In 2020, NCEF was instrumental in another important expansion: the opening of the Nichols Community Health Center in Golden Gate. With nearly 40 percent of residents working low-paying service and sales jobs, the community was one of the most underserved in the county. Healthcare Network operated a pediatric clinic in the area, but the state-of-the-art, 51,000-square-foot facility brought medical, dental and behavioral care under one roof. The centralized location also makes referrals among different departments easier if, for example, a doctor notices signs of a potential behavioral issue during a routine check-up. It’s excellent care, Ulmer says, but it couldn’t be done alone: “Without NCEF, we would not be able to do this.”
Rates of depression and anxiety among children and adolescents were rising before 2020. Per the Centers for Disease Control and Prevention, high schoolers reporting intense feelings of hopelessness and sadness increased 40 percent over the last decade—and the pandemic only made the mental health crisis worse. “They’ve lived through a dramatic change,” says Scott Burgess, CEO of David Lawrence Centers for Behavioral Health, a nonprofit treatment center for mental health and substance abuse. “It’s taking a toll on them.”
David Lawrence Centers saw a 19 percent increase in overall services during 2021’s fiscal year compared to the previous year. It also saw a 56 percent increase in admissions to its crisis stabilization unit for children who need immediate care for conditions ranging from psychotic breaks to suicidal thoughts. With NCEF’s help, the center increased the unit’s bed capacity to meet the need.
Throughout the years, the foundation has also supported other DLC services, like the partial hospitalization program for teens who struggle with day-to-day life due to psychological symptoms, like severe depression. The program often helps kids from the crisis stabilization unit transition to outpatient treatment, providing extra care during the day before they return home for the night.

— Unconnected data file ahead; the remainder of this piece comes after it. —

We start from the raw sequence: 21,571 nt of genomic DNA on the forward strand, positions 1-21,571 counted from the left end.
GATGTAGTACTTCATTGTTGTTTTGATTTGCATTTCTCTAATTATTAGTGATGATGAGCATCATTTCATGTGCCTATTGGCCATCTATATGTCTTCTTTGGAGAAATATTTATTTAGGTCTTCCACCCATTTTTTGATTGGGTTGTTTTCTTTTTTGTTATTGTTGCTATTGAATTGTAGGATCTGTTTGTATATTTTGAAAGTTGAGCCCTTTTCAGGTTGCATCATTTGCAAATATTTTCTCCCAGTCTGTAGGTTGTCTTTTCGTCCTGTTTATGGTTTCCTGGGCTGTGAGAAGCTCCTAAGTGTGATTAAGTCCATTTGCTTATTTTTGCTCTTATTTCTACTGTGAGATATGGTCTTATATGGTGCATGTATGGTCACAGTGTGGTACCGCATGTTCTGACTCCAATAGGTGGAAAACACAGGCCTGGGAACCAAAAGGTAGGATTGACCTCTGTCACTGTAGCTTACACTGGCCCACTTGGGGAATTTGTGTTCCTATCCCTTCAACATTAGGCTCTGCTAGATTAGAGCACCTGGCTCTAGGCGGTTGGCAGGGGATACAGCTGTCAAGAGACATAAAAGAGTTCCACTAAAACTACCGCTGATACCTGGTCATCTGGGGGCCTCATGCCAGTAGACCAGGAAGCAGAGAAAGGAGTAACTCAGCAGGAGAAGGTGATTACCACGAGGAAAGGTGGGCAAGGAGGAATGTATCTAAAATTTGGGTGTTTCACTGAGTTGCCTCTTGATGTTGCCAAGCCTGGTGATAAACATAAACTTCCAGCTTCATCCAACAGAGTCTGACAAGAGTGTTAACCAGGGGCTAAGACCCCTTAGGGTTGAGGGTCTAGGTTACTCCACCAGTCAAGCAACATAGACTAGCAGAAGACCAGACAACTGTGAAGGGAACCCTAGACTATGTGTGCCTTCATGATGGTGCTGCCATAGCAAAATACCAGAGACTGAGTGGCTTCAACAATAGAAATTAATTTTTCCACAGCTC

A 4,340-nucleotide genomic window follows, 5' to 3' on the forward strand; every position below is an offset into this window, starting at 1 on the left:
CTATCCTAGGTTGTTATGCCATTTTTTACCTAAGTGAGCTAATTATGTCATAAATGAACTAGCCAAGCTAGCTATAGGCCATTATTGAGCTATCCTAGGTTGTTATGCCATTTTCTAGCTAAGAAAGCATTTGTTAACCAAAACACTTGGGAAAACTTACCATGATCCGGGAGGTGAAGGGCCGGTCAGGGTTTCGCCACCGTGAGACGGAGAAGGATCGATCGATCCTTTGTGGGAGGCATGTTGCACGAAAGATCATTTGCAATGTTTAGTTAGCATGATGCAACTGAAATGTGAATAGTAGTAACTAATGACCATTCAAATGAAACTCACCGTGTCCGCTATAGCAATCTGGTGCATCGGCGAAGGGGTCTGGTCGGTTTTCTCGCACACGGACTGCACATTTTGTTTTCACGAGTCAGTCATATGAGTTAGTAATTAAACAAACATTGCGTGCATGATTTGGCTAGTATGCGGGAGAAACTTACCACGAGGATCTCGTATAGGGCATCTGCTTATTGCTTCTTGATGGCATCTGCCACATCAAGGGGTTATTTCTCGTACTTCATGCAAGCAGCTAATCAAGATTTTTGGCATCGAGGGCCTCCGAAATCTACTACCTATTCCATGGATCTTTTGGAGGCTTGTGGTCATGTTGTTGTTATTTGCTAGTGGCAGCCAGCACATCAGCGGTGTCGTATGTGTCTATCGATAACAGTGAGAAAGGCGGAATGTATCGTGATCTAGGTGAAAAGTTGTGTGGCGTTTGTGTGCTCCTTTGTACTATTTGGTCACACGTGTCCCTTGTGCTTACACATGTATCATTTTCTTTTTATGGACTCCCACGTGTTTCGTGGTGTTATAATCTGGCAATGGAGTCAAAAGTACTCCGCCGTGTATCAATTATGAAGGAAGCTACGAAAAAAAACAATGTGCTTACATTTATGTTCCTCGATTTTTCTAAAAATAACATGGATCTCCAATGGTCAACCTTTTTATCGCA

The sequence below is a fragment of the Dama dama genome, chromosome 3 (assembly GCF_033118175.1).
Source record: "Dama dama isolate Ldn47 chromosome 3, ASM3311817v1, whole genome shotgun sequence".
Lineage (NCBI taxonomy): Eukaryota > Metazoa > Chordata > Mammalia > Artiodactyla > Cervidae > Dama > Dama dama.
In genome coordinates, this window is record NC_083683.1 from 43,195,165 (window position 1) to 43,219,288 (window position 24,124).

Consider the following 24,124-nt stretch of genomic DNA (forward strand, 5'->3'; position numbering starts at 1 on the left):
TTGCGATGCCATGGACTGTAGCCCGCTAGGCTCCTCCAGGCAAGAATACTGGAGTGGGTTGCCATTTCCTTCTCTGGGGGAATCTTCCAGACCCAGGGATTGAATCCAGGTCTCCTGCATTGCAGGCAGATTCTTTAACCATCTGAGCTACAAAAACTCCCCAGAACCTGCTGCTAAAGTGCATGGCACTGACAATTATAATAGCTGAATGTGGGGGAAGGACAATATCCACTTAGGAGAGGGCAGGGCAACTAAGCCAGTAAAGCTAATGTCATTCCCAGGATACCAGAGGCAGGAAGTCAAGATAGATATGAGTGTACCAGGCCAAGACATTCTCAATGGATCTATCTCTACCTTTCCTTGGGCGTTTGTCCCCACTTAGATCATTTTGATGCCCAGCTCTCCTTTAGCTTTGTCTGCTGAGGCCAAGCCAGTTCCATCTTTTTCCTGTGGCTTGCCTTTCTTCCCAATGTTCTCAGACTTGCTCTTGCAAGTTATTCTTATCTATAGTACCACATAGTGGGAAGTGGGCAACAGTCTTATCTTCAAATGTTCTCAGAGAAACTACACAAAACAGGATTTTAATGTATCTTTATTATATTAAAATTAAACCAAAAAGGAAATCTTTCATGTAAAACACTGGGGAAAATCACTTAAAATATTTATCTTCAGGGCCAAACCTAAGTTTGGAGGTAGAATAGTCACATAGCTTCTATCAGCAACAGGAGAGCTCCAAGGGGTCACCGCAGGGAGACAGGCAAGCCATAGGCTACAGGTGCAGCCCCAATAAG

Burgess points to the Beautiful Minds program as one of the biggest achievements for mental health in Southwest Florida. NCEF helped unite David Lawrence Centers, Golisano Children’s Hospital, National Alliance on Mental Health Illness Collier County, Healthcare Network and Florida State University College of Medicine’s Immokalee Health Education Site to provide integrated mental health coverage for lower-income students. The organizations work together to coordinate services and avoid redundancy, addressing how they can best assist each other.
Bringing providers together is NCEF’s strength, Burgess says. “They really dive in head-first on these tough issues,” he says. “I can’t imagine what our community would be without them.”
Not many people greet their ophthalmologist with a big smile and a hug—but it’s a normal occurrence for Dr. Bailey Peterson at Bascom Palmer Eye Institute. For Peterson, who treats children through NCEF’s Vision Initiative program, the best part of the job is watching kids’ reactions when they get their first pair of eyeglasses and can finally see their parents clearly. “A pair of glasses can make a huge difference in their lives,” she says. “They’re so appreciative.”
Kids who need glasses may also struggle in school, as vision impairment hinders their ability to read and see the front of the classroom. In 2017, NCEF’s comprehensive assessment found that as many as 85 percent of children from low-income families with academic or behavioral difficulties may also have had undiagnosed vision issues. Students in Collier County receive vision screenings at school, but exams are not administered annually, and many students lack adequate vision care. Through NCEF’s Vision Initiative, about 15,000 children at low-income schools are screened each year for vision impairments, with around 2,500 annually receiving two pairs of glasses—one for school and one for home. If a student needs vision correction beyond what glasses can provide, Bascom Palmer and Florida Lions Eye Clinic provide additional ophthalmology services. (A new Bascom Palmer Vision Van will also bring mobile eye care to schools.)
Peterson mostly sees kids in elementary and middle school, but Bascom Palmer recently expanded to treat high schoolers, too. While the majority of cases can be resolved with glasses, she’ll sometimes uncover more serious issues. After a patient came in with optic nerve inflammation (a potential early indicator of multiple sclerosis), a referral led to further genetic testing for autoimmune and demyelinating diseases. Because the condition was caught early, the onset of symptoms could be slowed with effective treatment. A case like that is rare, Peterson says, but shows the benefit of routine care: “It can completely change lives.”
Here’s how NCEF empowers Collier County’s children.